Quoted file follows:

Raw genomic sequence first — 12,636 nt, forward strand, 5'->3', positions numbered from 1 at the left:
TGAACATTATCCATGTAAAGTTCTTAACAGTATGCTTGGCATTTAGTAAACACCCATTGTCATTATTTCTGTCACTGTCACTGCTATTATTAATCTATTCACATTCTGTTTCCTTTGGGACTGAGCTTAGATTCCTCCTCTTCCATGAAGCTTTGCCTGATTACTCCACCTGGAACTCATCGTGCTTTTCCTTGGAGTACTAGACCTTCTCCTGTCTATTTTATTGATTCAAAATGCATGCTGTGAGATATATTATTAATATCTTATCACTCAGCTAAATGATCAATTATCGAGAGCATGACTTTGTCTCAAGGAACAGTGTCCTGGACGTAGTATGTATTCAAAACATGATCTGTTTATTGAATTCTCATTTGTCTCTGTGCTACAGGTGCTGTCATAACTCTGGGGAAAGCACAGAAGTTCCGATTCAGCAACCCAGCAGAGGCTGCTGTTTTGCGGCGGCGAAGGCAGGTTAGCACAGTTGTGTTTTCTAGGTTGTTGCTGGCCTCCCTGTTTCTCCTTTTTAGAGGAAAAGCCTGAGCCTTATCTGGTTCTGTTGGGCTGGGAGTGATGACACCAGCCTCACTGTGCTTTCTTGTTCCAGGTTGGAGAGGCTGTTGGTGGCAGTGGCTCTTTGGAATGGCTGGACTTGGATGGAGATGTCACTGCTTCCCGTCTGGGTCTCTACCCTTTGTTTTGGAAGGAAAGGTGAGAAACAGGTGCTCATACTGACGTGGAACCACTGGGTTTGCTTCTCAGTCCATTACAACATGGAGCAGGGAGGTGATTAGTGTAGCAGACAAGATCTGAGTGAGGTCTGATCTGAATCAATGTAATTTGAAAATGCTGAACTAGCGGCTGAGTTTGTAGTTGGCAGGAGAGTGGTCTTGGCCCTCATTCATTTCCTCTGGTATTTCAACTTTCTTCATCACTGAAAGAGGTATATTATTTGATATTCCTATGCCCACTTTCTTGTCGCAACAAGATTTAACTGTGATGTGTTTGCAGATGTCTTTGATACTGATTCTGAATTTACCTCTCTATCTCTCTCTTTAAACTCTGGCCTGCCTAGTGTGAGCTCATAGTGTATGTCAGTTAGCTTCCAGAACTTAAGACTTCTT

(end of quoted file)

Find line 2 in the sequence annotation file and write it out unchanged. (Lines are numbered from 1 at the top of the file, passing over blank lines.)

TGAACATTATCCATGTAAAGTTCTTAACAGTATGCTTGGCATTTAGTAAACACCCATTGTCATTATTTCTGTCACTGTCACTGCTATTATTAATCTATTCACATTCTGTTTCCTTTGGGACTGAGCTTAGATTCCTCCTCTTCCATGAAGCTTTGCCTGATTACTCCACCTGGAACTCATCGTGCTTTTCCTTGGAGTACTAGACCTTCTCCTGTCTATTTTATTGATTCAAAATGCATGCTGTGAGATATATTATTAATATCTTATCACTCAGCTAAATGATCAATTATCGAGAGCATGACTTTGTCTCAAGGAACAGTGTCCTGGACGTAGTATGTATTCAAAACATGATCTGTTTATTGAATTCTCATTTGTCTCTGTGCTACAGGTGCTGTCATAACTCTGGGGAAAGCACAGAAGTTCCGATTCAGCAACCCAGCAGAGGCTGCTGTTTTGCGGCGGCGAAGGCAGGTTAGCACAGTTGTGTTTTCTAGGTTGTTGCTGGCCTCCCTGTTTCTCCTTTTTAGAGGAAAAGCCTGAGCCTTATCTGGTTCTGTTGGGCTGGGAGTGATGACACCAGCCTCACTGTGCTTTCTTGTTCCAGGTTGGAGAGGCTGTTGGTGGCAGTGGCTCTTTGGAATGGCTGGACTTGGATGGAGATGTCACTGCTTCCCGTCTGGGTCTCTACCCTTTGTTTTGGAAGGAAAGGTGAGAAACAGGTGCTCATACTGACGTGGAACCACTGGGTTTGCTTCTCAGTCCATTACAACATGGAGCAGGGAGGTGATTAGTGTAGCAGACAAGATCTGAGTGAGGTCTGATCTGAATCAATGTAATTTGAAAATGCTGAACTAGCGGCTGAGTTTGTAGTTGGCAGGAGAGTGGTCTTGGCCCTCATTCATTTCCTCTGGTATTTCAACTTTCTTCATCACTGAAAGAGGTATATTATTTGATATTCCTATGCCCACTTTCTTGTCGCAACAAGATTTAACTGTGATGTGTTTGCAGATGTCTTTGATACTGATTCTGAATTTACCTCTCTATCTCTCTCTTTAAACTCTGGCCTGCCTAGTGTGAGCTCATAGTGTATGTCAGTTAGCTTCCAGAACTTAAGACTTCTT